Operatives should report a minimum of five paragraphs daily to their Case Managers.

They should be under no pressure to develop any particular type of information; their compensation is never predicated upon the type or volume of information they develop. Upon third party review, their credibility is very strong because they’re motivated only to uncover the facts, absolutely free of demands to develop either culpable or exculpatory information regarding any individual, shift, class or group. Management and hourly employees are investigated alike, and successful UC investigations often find members of both classes involved in wrongdoing.

It should be standard good practice for UC’s to review their reports daily with Case Managers, and to personally approve the final drafts for absolute accuracy before these reports reach you or your legal counsel.

A competent investigation firm has an ethical responsibility to give you the most accurate picture of your workplace, free from hyperbole or conjecture.

THE REPORTS

As the client, you should hear from the investigation firm’s Case Manager with verbal reports by telephone every week during your case, if not more often.

You should normally expect to receive written UC case reports about twice per month, generally E-mailed to your home or personal account; they would be transmitted to you via E-mail at your office only if security would not be compromised. Your reports should actually be copies of the original reports furnished your Attorney, under the Attorney Client Privilege, and forwarded to you by request of legal counsel.

ENTRAPMENT

Simply defined, entrapment is “causing one to commit an act he would not have otherwise committed without enticement.”

While entrapment is not, in itself, illegal, a highly skilled and competent corporate investigation firm would never help provide such a defense for a suspect.

To avoid even the unlikeliest claims of entrapment, an investigator should “qualify” all drug and theft transactions to assure that, if dishonest or criminal employees eventually interact with the Operative in criminal behavior, such as in selling them drugs or stolen Company product, the Operative can clearly show through documented reports that the illegal acts in question had been previously committed by the suspect employees. This would successfully preclude the assertion of an entrapment defense, and would help assure your case is prosecutable.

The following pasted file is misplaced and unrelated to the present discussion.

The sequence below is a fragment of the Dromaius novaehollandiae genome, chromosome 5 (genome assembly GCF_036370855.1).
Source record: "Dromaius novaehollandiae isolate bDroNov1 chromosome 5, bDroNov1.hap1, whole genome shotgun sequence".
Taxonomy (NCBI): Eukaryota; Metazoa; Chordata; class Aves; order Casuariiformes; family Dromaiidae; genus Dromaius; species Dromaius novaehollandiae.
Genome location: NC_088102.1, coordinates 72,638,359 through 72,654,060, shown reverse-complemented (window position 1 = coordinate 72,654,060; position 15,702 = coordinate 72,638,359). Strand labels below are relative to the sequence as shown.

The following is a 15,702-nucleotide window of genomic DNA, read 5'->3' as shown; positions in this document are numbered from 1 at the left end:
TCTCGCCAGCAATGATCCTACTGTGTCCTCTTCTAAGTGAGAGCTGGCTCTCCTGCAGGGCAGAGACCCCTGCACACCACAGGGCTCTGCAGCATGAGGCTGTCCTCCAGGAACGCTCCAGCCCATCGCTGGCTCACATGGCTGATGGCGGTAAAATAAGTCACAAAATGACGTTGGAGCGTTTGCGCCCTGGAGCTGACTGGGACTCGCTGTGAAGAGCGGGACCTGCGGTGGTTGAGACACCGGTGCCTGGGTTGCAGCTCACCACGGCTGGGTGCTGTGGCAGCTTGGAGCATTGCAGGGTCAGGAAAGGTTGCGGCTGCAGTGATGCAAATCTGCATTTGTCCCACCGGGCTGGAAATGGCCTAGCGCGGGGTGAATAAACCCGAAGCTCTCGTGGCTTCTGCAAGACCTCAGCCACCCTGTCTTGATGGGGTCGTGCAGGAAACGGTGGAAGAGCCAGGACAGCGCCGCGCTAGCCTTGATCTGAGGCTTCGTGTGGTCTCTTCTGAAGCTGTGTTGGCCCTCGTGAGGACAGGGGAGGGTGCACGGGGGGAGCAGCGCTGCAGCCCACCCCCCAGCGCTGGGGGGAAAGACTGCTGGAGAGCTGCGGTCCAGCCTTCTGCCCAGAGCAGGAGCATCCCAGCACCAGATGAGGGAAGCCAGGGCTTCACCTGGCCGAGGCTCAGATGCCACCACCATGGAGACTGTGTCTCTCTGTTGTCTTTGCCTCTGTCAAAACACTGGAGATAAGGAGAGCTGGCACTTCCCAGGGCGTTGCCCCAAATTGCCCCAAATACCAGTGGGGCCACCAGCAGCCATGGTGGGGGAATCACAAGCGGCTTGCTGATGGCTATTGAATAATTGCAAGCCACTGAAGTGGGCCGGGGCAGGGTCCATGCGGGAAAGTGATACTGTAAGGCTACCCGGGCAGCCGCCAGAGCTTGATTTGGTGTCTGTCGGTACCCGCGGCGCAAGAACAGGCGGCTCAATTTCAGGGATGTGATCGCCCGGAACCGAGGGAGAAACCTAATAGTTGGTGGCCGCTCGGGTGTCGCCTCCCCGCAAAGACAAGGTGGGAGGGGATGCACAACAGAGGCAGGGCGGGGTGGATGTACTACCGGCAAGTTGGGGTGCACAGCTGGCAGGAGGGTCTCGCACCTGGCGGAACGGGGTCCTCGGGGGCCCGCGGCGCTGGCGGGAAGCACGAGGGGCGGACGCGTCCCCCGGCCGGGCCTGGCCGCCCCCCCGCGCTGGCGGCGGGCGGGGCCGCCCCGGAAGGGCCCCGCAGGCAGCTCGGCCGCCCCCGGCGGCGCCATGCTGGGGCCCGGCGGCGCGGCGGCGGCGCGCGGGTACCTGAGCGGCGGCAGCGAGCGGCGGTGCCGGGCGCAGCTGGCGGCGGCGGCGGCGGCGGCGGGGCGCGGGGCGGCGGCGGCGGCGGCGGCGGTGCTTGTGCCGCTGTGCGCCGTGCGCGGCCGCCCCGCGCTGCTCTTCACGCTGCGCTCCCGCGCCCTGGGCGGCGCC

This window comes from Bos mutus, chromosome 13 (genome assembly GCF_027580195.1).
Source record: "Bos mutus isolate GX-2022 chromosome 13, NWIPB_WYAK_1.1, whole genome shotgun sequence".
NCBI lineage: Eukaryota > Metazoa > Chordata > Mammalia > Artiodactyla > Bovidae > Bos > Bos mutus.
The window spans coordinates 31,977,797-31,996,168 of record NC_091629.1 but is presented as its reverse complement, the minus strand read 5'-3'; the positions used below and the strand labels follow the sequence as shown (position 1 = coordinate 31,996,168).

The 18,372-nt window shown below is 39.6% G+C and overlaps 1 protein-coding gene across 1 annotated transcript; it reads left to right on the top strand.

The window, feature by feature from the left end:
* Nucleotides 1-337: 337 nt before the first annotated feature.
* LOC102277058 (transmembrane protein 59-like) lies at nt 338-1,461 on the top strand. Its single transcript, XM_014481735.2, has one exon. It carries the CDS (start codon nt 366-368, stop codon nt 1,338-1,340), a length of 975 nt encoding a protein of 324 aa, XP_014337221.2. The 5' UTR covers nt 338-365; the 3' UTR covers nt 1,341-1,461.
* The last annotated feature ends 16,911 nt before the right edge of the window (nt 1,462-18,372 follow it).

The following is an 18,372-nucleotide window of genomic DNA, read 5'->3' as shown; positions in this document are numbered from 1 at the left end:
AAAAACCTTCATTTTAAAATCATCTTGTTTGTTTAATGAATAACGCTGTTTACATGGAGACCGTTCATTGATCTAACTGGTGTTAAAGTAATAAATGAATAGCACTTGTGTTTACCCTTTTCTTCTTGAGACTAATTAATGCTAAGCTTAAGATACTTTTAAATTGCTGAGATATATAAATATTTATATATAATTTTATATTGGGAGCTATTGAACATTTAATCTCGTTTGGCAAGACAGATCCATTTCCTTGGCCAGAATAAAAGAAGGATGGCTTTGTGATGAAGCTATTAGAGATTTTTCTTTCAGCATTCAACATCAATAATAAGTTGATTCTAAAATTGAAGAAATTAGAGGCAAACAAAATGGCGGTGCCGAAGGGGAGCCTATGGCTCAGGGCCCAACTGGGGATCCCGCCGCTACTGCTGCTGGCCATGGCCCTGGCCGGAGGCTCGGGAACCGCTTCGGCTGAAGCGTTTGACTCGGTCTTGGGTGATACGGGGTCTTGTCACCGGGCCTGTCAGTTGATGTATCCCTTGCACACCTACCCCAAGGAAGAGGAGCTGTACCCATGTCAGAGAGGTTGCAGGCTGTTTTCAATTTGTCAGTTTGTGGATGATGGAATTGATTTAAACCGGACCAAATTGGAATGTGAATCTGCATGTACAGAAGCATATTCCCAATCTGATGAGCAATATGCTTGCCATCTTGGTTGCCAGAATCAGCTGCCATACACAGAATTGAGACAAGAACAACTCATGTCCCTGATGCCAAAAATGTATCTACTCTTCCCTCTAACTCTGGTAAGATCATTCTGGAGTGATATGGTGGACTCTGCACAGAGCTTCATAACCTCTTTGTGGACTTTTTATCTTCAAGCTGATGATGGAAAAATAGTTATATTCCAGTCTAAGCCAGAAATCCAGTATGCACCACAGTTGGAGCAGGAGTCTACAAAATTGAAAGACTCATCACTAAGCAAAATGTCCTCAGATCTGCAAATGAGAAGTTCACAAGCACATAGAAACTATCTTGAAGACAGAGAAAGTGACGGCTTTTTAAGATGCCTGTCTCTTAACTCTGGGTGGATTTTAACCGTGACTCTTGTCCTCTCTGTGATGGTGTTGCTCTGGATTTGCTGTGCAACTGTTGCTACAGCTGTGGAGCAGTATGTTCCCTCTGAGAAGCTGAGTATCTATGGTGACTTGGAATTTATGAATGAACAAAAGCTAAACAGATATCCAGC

WHAT DO YOU DO WITH THE INFORMATION?

Your UC usually provides just a fraction of the total information ultimately obtained in a successful UC case; the bulk of evidence is gathered through subsequent interviews when conducted by highly skilled, trained professional interviewers working for your investigation firm.

It’s important for the interviewers to have the benefit of a UC’s information before beginning interviews, because the synergy of both types of information gathering is unparalleled.
Great dignity and respect should always be shown your employees so that nothing would ever be done which could be truthfully characterized as threatening, intimidating or coercive.

When the interviews are completed, you should be provided with a comprehensive summary indicating what was learned during the investigation from at least three sources:

  1. What the UC discovered about each person,
  2. What that person admitted to, and
  3. What that person’s co-workers testified to regarding that person during their own interviews.

Of the three above categories, the most compelling and least challengeable information is that which your employees have provided regarding their own admissions of wrongdoing. This compelling information should be captured in the form of a written statement taken as a declaration under penalty of perjury. Once that’s completed, you should expect your investigation firm to follow up with a tape-recorded meeting, in which all parties are aware of the recording taking place. In this follow up recorded meeting, joined by a management representative, the employee should read the written statement and then testify to the fair and dignified way in which the investigative meeting was conducted. It should conclude with your employee taking the verbal statement, also, as a declaration of fact under the penalty of perjury.

AND IN CONCLUSION:

When all the ingredients come together in the hands of competent professionals, the results are often astounding. Over three decades of this writer’s investigative career, thousands of cases have been opened and solved through UC and interview processes. Millions of dollars worth of stolen product have been recovered; theft rings have been broken up, their leaders fired and criminally prosecuted. Illegal drug trafficking was interrupted before dangerous drugs brought the “grim reaper” to work, and those who “came clean” and sought help were often successfully rehabilitated. Managers engaged in sexual harassment, dispatchers demanding kick-backs, employees carrying guns to work, and security guards sleeping on the job have all been shown the error of their ways.

This article was written to equip you, the employer, with a higher standard by which to measure any private investigation firm offering to provide the services of an Undercover Investigator. Insist on the most qualified, highly skilled, well trained and supervised UC working through a licensed, legal investigation agency for such a challenging assignment. Cautiously narrow your search when reviewing potential investigative contractors, and trust only firms specializing in workplace investigations, because your workplace, your employees, your firm’s theft or drug problems are no criteria for “on the job training.”

About the Author:
Kent Perkins is managing partner and senior executive investigator with the firm of Diversified Risk Management, Inc. (DRM), a licensed, nationwide investigation firm. He has over 30 years of experience in conducting workplace investigations throughout North America. The firm offers a broad range of specialized risk management and corporate investigation services that are designed to minimize exposure. Mr. Perkins assists corporations and law firms in identifying, mitigating, and responding to risks through a comprehensive suite of professional service offerings. Mr. Perkins can be reached at 800.810.9508 or by e-mail.

 

Posted in Corporate Investigations, Investigations, Security, Workplace.

Leave a Reply

Your email address will not be published. Required fields are marked *